Wednesday, September 27, 2006

Does Puck Make "The Cut"?

Get Ready For Dinner and a Show in Los Angeles

I’ve imagined a lot of restaurant interiors in my lifetime… and had the opportunity to work with my wife Jami designing two of my own restaurants… one, a Cajun crabshack nestled into Chicago’s Gold Coast (Beignet’s Louisiana Kitchen) ; the other a Spanish tapas room in Baton Rouge’s reborn downtown district (The Lava Room).

My days of owning and operating restaurants are gone for good (ok, never say never)… but my appreciation for beautiful spaces continues to flourish.

Last week I had the opportunity to dine at the highly anticipated “CUT” Steakhouse, the uber-cool creation of Chef Wolfgang Puck and legendary architect Richard Meier.

Upon entering the space, it was obvious that the design team was going for “wow”, and most often, that’s what they get.

This place doesn’t look like any steakhouse I’ve ever seen. It’s a California cool space washed in pure whites and natural light. Instead of dark mahogany booths you get blond teakwood. Clubby leather chairs give way to Knoll-style chrome and mesh, and the amenities are clean and well appointed. Imagine having dinner in the Design Within Reach showroom. Or the lobby of MOMA.

It was a nice change.

For me, it’s always been about the food, and CUT does many things very well… and they have to. Being located in the Regent Beverly Wilshire (A Four Seasons Property) comes with a price tag, and believe you me, this place ain’t cheap. Not that a quality steakhouse should be… but there is expensive… and also “holy crap this is expensive.”

You’ll be hard pressed to find a dish on this menu you recognize, other than the steaks themselves, which nearly all come bone-in. This is fine by me, as bone-in usually means more flavor… but when you are dropping $48 on a piece of meat, you’re expecting something special.

Apps here can be eventful and silly at the same time. The Kobe Beef Sashimi is a popular choice and is solid. A classic steak tartare also makes an appearance. There is Warm Veal Tongue and Maple Glazed Pork Belly for those more adventurous, and an Heirloom Tomato and Goat Cheese dish for those who aren’t. In the middle, you have a wide variety of options including a Lobster and Crab “Louie” cocktail, Foie Gras and a Bone Marrow Flan which steals the show. It’s a nice selection… but at an average price of $20, be careful. You haven’t ordered the wine yet.

Kobe beef, as well American Waygu made an appearance in the US several years ago, and both continue to build momentum. Both varieties are available at CUT, and both come with a steep price. While a 6oz American Waygu can start around $60, the Japanese Kobe will set you back $120 for an 6oz New York Strip… and $160 for an 8oz Ribeye.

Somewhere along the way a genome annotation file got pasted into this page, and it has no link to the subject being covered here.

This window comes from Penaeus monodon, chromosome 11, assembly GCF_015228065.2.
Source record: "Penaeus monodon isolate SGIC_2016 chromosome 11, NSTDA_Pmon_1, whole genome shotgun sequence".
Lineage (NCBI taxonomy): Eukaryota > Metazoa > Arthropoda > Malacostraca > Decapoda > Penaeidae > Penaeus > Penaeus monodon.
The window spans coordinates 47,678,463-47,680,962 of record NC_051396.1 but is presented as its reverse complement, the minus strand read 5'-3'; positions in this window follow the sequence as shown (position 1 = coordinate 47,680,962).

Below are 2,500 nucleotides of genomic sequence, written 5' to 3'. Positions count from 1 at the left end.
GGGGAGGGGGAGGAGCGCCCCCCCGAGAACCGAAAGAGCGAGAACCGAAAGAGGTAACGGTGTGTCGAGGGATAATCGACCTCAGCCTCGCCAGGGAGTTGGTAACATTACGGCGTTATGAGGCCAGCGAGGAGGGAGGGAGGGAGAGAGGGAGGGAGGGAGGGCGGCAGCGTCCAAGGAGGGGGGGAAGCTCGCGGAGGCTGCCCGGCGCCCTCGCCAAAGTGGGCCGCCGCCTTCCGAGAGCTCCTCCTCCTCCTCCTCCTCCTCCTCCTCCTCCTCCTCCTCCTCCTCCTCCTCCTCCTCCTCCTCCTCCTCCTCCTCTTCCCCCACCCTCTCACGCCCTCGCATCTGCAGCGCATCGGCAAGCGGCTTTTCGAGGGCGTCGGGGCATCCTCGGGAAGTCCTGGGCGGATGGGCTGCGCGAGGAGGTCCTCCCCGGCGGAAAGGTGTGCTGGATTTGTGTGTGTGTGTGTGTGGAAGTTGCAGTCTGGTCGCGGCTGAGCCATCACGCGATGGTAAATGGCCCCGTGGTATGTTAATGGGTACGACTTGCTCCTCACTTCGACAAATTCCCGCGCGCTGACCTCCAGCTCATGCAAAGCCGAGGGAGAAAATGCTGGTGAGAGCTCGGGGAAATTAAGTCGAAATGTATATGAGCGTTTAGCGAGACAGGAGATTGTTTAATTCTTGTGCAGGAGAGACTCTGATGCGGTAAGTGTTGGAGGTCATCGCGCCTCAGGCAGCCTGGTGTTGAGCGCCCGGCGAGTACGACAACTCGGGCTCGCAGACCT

But is it worth it?

Good question. To me, no…. as I love the flavor of USDA Prime Beef, cooked perfectly. Sure, the Kobe stuff cuts like butter and tastes the same, but as unique as that taste is… it’s not the hearty steak I’ve come to know and love. Should you try it once? Absolutely. Would I serve it at a holiday BBQ?


Steaks come with a variety of sauces, and I’m fairly sure every sauce on the planet is represented. From Mustard, to Chimichurri, to Bernaise, to Foie Gras “Rossini” style, and extra $2 will aid you in covering the taste of the steak you just mortgaged your house to buy.

The sides are delicious but still sides. The Swiss Chard is exceptional, and the fingerling potatoes “Lyonnaise” interesting. There are also mushrooms galore as well as Potato Tarte Tatin.

For those who aren’t as fond of red meat as I, there is a nice selection of fish dishes including Sea Bass, Big Eye Tuna and lobster… and a few pork and duckling offerings to make you pause. The best non-steak option may very well be the Veal “Holstein Schnitzel” with capers and fried egg. This is a dish Puck does better than any chef in America.

So good in fact, that I made a special trip to his Las Vegas eatery “Postrio” several years ago to eat it. It’s offered at lunch on the patio, and served with spaetzle and warm potato salad… maybe I’ll save this one for another time.

By the time you’ve reached dessert you are full… which is a shame, because the desserts looked amazing. On top of that, about this time the place becomes flooded with the jet set. On the way out, I rubbed shoulders with a supermodel and Don Rickles. Only in LA.

So, the verdict?

It’s good. Pretty. Fun. Expensive.

But in the end, I couldn’t figure out of we were paying for the meal… or the show. The cooler than all get out room, the tableside raw meat presentation, or just the honor of sitting in a Meier space eating stuff.

You will likely find a better steak down the street, but I must admit the space can be intoxicating… and for those who live the scene in LA, this is your joint.

Enjoy it. And bring lots of cash.